Teacher, parent and pupil anxieties over cuts in Highland Council’s education service were underlined in an interim report presented to councillors yesterday.
The report’s observations prompted the council’s chief executive Donna Manson to reassure the community that “the council is a listening and learning organisation, and if something doesn’t work, it will be adjusted”.
The report was presented by the five head teachers seconded from Highland school to start work this summer on six ‘pillars’ of work created to identify and facilitate the so-called transformational changes, involving £1.7m cuts this year.
Claire McGonigal, seconded from Grantown Grammar, is responsible for a review of one of the most emotive aspects of the transformation, additional support needs (ASN).
She said the stark result of an ongoing survey showed that more than 50% of parents in Highland consider their child as having additional support needs, which is then translated to an expectation in school.
She said: “Sometimes those additional support needs are very small and short-term, and sometimes much bigger, and increasingly including mental health needs.”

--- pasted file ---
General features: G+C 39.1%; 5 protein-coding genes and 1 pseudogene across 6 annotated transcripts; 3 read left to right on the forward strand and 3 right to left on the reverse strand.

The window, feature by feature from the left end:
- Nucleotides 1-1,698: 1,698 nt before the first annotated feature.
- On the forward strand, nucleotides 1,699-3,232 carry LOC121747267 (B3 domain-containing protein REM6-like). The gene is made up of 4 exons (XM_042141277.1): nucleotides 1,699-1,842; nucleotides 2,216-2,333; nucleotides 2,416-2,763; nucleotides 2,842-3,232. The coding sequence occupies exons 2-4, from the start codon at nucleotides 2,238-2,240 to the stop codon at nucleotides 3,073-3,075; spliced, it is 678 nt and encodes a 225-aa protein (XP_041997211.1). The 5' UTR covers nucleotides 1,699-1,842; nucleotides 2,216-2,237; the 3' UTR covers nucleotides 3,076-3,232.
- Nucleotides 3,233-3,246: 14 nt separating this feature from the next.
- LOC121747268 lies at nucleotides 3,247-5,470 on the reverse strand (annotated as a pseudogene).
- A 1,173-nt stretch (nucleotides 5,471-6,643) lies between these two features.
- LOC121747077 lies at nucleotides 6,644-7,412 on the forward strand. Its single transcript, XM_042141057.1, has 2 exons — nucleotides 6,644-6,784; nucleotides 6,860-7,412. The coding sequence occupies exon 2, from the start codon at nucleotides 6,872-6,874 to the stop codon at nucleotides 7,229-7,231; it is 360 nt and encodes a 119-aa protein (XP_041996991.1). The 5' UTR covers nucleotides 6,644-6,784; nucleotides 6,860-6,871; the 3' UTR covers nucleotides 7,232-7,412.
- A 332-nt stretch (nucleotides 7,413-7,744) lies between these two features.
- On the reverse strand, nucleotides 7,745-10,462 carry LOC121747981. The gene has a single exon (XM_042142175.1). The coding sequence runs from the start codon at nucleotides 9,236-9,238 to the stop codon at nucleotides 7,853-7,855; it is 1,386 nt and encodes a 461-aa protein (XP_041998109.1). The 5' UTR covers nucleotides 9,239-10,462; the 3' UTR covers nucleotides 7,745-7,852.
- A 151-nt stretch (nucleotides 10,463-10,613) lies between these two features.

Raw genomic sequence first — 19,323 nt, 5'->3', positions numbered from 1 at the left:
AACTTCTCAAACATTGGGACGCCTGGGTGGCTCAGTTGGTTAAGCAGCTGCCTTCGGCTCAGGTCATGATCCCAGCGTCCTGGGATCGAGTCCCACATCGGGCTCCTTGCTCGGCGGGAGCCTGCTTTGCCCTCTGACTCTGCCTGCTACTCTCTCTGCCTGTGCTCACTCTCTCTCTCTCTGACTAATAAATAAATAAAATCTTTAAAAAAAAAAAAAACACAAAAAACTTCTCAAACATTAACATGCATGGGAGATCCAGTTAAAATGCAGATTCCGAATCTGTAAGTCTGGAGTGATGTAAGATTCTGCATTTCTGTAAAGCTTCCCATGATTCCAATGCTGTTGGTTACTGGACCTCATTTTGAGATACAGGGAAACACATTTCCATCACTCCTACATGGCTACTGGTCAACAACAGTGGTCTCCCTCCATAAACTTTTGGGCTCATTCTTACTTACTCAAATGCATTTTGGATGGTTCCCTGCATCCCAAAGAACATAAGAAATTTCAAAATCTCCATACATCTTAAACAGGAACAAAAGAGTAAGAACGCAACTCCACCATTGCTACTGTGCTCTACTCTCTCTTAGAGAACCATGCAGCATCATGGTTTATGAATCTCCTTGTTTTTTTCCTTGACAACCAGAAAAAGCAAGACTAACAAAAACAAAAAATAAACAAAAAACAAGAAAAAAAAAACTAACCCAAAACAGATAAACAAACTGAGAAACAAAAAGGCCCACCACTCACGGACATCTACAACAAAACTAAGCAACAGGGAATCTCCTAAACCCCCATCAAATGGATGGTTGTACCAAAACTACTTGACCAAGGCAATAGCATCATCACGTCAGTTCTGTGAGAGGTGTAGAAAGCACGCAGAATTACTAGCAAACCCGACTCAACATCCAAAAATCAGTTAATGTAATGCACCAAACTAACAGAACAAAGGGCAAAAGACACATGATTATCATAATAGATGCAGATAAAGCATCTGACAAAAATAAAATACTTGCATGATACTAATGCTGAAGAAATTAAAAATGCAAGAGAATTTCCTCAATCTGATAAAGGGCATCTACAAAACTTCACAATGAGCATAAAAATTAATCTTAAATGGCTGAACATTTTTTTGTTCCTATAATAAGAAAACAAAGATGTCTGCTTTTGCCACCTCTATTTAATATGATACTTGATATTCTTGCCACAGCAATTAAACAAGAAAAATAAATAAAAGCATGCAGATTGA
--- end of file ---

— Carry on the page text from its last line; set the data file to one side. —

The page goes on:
She said the reduction of staff have led to ‘increased teacher creativity” in dealing with lower level needs, with 30% of those needs being met in the classroom.
She said: “The ASN staff are very much focused on those children with the greater level of needs, so I think that is a result, and a change in practice and mindset.”
Ms McGonigal admitted that the pressure was being felt at the chalk face.
She said: “Staff and schools are feeling very stretched.
“In the past there has been considerable overspend and there is now an understanding that the budget is a finite resource and there will never be any more money in ASN.”
Mrs Manson, who instigated the education transformation after coming into post a year ago, said she recognised the cuts were causing anxiety.
She said: “It takes about three years to transform a school system.
“We have our challenges, but we need to give people time to take forward what we’re doing, and the key is listening to staff and being out there working with them as we go through the process.
“We’ve identified the real issues that we need to work on, we need people working together, we need to look at some of the bureaucracy that’s preventing progress and we need to get underneath the complexity of additional support needs.”